CHINA: Patients with type 2 diabetes (T2D) using metformin are at reduced risk of developing chronic obstructive pulmonary disease (COPD), according to a recent study published in the journal Diabetes & Metabolism.
COPD is characterized by progressive airways obstruction and may be the cause of three million deaths per year (approximately 5% of all deaths) in the world. COPD cannot be cured and prevention is the best strategy to reduce mortality and morbidity. Metformin is the recommended first-line treatment for type 2 diabetes patients. Recent studies have suggested that it may have anti-inflammatory, anti-atherogenic, anti-cancer and anti-aging effects in addition to its glucose-lowering effects. Also, because COPD is closely related to aging, it has been proposed that some geroprotectors, such as metformin, melatonin, rapamycin, and resveratrol, might provide a novel strategy for prevention and treatment of COPD
Chin-Hsiao Tseng, National Taiwan University Hospital, China, conducted the study to investigate whether metformin can affect COPD risk in patients with type 2 diabetes.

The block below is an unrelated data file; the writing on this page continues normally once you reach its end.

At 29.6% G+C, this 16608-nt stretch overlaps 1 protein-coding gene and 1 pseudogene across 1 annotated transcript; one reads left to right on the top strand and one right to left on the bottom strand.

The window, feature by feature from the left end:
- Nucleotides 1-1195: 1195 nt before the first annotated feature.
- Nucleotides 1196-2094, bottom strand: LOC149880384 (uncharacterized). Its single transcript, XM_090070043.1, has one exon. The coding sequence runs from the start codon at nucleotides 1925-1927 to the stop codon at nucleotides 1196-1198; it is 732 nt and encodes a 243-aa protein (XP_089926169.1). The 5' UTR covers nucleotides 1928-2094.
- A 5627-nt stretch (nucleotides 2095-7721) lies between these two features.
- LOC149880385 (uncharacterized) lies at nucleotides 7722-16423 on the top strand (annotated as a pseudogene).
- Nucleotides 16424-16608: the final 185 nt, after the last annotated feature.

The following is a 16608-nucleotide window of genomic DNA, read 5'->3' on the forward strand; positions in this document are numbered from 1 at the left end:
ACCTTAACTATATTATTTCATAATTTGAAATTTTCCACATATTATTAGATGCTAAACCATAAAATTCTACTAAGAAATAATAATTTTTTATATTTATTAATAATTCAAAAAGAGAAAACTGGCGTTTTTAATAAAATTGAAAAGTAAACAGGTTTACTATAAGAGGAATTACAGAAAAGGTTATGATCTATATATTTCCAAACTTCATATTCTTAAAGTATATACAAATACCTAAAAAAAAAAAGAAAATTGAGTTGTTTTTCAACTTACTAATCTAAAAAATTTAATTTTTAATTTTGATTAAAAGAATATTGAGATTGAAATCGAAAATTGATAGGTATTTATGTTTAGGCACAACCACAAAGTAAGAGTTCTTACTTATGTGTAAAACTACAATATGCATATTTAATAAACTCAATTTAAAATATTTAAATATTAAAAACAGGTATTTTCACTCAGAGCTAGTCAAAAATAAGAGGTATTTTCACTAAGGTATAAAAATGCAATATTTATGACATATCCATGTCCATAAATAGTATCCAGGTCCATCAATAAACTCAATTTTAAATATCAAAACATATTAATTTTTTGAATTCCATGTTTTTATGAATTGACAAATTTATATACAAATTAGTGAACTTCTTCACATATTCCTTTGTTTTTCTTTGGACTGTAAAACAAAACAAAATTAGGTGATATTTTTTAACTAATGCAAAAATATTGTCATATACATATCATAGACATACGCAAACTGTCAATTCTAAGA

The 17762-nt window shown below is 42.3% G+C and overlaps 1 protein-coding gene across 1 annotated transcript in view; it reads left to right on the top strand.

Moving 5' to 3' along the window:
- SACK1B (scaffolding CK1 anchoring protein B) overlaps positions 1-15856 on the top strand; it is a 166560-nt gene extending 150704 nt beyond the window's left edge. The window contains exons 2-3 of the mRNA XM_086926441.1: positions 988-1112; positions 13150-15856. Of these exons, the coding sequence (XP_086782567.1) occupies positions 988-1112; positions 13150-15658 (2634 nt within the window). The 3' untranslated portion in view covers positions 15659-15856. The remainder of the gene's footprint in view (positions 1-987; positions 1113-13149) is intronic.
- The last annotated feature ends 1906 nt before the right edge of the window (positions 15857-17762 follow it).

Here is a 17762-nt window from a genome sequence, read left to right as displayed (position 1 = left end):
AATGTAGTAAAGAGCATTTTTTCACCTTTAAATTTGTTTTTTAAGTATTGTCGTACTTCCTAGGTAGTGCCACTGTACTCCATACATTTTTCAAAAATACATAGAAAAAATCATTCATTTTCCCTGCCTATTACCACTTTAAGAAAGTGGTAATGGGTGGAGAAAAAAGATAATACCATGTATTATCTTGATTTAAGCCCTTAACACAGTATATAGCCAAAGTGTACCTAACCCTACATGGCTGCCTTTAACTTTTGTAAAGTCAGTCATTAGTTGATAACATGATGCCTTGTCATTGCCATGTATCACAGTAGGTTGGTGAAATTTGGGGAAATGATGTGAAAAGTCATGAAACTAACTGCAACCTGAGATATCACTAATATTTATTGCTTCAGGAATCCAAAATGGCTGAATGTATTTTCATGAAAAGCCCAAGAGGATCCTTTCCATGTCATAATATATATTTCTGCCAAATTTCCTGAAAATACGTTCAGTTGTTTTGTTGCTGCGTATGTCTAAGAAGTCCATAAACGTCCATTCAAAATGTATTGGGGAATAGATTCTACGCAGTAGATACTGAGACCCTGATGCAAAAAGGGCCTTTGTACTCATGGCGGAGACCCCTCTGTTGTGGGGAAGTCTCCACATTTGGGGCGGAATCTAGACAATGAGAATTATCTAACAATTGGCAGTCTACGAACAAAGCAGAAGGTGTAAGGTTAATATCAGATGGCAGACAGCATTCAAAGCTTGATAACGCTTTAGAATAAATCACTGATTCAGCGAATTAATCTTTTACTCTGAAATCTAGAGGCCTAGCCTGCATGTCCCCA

“To the best of my knowledge, whether long-term use of metformin in patients with T2D might affect the risk of COPD has not been previously investigated,” writes the author.
The researchers enrolled T2D patients newly diagnosed during 1999–2005 from the database of Taiwan’s National Health Insurance system and followed up to 2011. Analyses were conducted in an unmatched cohort (92,272 ever-users and 10,697 never-users of metformin) and a propensity score (PS) matched pair cohort (10,697 ever-users and 10,697 never-users).
They found that:
- In the unmatched cohort, 2573 never-users and 13,840 ever-users developed COPD with respective incidences of 5994.64 and 3393.19 per 100,000 person-years.
- The overall HR was 0.560 (95% confidence interval [CI]: 0.537–0.584). HRs for the first (< 25.27 months), second (25.27–55.97 months) and third (> 55.97 months) tertiles of cumulative duration were 1.021, 0.575 and 0.265 respectively.
- Analyses of the matched cohort showed an overall HR of 0.643, with HRs of 1.212, 0.631 and 0.305 for the respective tertiles.
“A reduced risk of COPD is observed in metformin users with T2D,” concluded Chin-Hsiao.
For detailed study log on to https://doi.org/10.1016/j.diabet.2018.05.001